Jeansonne: How young is too young for a college athletic scholarship?
John JeansonneJohn Jeansonne
Jeansonne has been a reporter in Newsday’s sports department since
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Weirder things may be happening in college sports than the recruitment of seventh- and eighth-graders. But when those 12- and 13-year-olds actually commit to scholarships four and five years down the road, thoughtful people reasonably doubt the human ability to envision the distant future.
In the past month, Delaware seventh-grader David Sills made an oral commitment to play football at Southern California and Jahlil Okafor, an eighth-grader from Chesterton, Ind., accepted a basketball scholarship to DePaul.
Randy Taylor, a former All-Big Ten football player at Illinois and now director of the National Collegiate Scouting Association, is among those skeptical that coaches, parents and junior high school athletes involved in such scenarios see the potential hazards around the corner:
The kid could stop growing. Or suffer a major injury. Or lose interest in the sport. Or fail to qualify academically for admission. Or simply change his mind about where he wants to play.
"All those things you can imagine about a 13-year-old," Taylor said. "And another is that the head coach leaves. Or let's say the school you committed to as a 13-year-old brings in another [player at your position in your college freshman year] who turns out to be a four-year All-American."
Still, Taylor, during his days as a college football recruiter himself, twice suggested offering scholarships to eighth-graders (neither accepted, though both became top-drawer college players). And his job now with NCSA entails compiling exhaustive lists of young prospects for all interested colleges, though he also provides information to parents and athletes about the early, high-octane recruiting process.
"We're not necessarily for it or against it," Taylor said. "But it's a reality. We tell them how it is."
In all the reported cases - with Sills, Okafor, then-13-year-old Evan Berry's declaration last year that he was committed to play football at Tennessee - there is nothing in writing. Just as high school juniors make oral agreements to attend one school, only to switch to another when they sign letters of intent as seniors, eighth-graders are legally free to opt out of an oral commitment at any time.
To Ronald Kamm, director of Sports Psychiatry Associates in Oakhurst, N.J., and creator of the mindbodyandsports.com Web site, these kiddie commitments therefore sound like "a publicity stunt. The coach says it and it makes the paper. The kid reciprocates and raises his visibility at the [sports] camps from now until he's a [high school] senior.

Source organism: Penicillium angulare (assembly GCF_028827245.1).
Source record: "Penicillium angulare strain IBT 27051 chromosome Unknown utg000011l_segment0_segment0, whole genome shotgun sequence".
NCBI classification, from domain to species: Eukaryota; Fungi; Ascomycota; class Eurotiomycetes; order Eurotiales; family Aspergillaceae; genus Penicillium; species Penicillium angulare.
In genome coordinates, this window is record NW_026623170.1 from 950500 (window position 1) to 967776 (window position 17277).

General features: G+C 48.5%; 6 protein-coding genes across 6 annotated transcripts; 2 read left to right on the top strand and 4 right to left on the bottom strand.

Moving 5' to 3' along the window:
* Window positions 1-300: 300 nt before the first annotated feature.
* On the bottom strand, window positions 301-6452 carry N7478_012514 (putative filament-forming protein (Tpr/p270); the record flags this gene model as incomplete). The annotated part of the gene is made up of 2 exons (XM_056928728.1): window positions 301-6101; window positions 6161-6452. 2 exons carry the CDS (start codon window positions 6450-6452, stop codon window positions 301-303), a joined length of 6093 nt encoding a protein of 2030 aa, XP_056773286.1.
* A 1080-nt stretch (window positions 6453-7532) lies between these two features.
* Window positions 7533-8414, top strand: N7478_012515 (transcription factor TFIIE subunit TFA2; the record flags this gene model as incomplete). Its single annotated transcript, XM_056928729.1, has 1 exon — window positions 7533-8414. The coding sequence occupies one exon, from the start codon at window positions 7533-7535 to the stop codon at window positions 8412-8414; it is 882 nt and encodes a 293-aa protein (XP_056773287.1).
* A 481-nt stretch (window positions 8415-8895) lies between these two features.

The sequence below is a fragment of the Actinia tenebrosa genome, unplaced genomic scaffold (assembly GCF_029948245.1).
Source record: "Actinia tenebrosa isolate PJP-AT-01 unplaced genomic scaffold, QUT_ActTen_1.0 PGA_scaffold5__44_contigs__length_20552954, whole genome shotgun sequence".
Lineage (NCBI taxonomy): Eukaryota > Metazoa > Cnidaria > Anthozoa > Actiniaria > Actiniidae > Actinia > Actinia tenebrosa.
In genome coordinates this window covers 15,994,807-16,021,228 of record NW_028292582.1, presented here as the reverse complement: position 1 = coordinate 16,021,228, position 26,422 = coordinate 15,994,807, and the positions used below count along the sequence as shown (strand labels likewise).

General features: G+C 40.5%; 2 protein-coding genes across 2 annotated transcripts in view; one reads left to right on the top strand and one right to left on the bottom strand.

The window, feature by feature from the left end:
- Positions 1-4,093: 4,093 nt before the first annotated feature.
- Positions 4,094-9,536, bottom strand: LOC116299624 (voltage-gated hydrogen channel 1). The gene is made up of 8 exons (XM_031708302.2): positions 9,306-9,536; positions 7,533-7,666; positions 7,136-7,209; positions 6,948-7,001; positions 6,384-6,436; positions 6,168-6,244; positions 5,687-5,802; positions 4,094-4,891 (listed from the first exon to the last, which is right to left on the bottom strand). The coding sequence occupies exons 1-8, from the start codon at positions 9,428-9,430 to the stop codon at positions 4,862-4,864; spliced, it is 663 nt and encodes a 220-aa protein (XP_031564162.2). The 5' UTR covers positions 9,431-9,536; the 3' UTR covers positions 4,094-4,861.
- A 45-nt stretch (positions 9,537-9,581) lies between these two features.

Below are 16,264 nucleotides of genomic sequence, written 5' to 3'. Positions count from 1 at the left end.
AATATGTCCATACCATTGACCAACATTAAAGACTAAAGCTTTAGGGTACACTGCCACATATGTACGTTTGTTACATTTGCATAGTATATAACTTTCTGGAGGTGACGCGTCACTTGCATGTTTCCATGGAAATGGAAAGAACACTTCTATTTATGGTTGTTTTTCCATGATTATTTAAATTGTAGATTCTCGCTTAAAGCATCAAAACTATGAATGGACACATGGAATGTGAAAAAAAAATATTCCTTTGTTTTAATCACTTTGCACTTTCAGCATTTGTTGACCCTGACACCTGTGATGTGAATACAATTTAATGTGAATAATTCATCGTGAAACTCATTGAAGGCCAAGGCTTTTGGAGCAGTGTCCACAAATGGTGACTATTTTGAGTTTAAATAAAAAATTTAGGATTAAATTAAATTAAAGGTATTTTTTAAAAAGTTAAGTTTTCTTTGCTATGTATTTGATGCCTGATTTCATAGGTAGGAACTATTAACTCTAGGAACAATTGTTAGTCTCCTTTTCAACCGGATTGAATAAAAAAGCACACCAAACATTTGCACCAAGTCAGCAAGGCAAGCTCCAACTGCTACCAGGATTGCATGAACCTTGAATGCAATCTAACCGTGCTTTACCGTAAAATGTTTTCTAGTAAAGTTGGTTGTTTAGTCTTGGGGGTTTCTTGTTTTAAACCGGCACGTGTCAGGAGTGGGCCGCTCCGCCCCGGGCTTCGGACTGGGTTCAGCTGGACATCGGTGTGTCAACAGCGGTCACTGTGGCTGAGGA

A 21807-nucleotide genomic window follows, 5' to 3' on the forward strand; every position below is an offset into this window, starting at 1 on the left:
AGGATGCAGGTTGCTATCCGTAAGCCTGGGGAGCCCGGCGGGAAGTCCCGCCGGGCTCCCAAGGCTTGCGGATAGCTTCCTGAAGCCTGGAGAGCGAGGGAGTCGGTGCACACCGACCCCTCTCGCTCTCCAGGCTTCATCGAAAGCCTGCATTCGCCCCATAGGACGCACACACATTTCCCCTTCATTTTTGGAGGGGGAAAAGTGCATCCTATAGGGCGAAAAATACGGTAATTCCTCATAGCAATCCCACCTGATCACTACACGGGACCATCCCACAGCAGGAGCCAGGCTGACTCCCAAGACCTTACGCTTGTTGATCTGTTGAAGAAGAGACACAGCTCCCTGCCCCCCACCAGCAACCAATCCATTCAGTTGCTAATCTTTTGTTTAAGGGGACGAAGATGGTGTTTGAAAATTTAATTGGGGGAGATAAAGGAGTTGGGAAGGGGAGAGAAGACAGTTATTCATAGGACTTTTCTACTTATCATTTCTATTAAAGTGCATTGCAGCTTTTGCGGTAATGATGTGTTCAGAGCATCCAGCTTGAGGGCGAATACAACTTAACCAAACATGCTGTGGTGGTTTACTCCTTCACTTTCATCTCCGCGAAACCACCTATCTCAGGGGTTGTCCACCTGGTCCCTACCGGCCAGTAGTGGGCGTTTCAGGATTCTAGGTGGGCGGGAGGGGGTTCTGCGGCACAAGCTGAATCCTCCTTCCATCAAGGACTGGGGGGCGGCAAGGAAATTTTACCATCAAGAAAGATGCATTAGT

"But the negative is that the kid has a bull's-eye on his back; every other kid is gunning for him - 'he thinks he's such a big shot.'
"I worry that it puts tremendous pressure on the child that he doesn't need while he's developing. His own self-esteem becomes so tied to winning and being the best, if he doesn't do that, then where is he?"
At an age when the young athlete's parents should be providing guidance, Kamm said, many instead "push the kids. They see Olympic sports, Tara Lipinski winning the gold medal at 15, Tiger Woods starting at 3, and think it's never too early to go for the golden ring."
Allowing a child to verbally accept a college scholarship as young as 12 or 13, a parent "subtly teaches someone just entering the teenage years that their word won't really mean anything, because in five years, they well may not want to go there," Kamm said. "Parents have to protect their children and guide them, and you can't make a choice at 13 because you don't know who they'll be at 17."
Recruiters offer scholarships at such a young age, Taylor said, so their school will "become the leader in this kid's mind. You're out there; you're first. From the college's standpoint, it's great PR.
"The bad side to it is the kid says 'yes.' Now you're in a situation where there's so much that can happen between now and then - academically, personally, all the hormones. Maybe the kid thinks he's got it made and doesn't work as hard."
It is possible, Taylor said, to spot a college prospect as young as seventh grade. And a scholarship offer "could be a motivating factor to work harder." It is better, he said, to tell the lad to "prepare for high school" rather than college. "And have fun. They're still kids."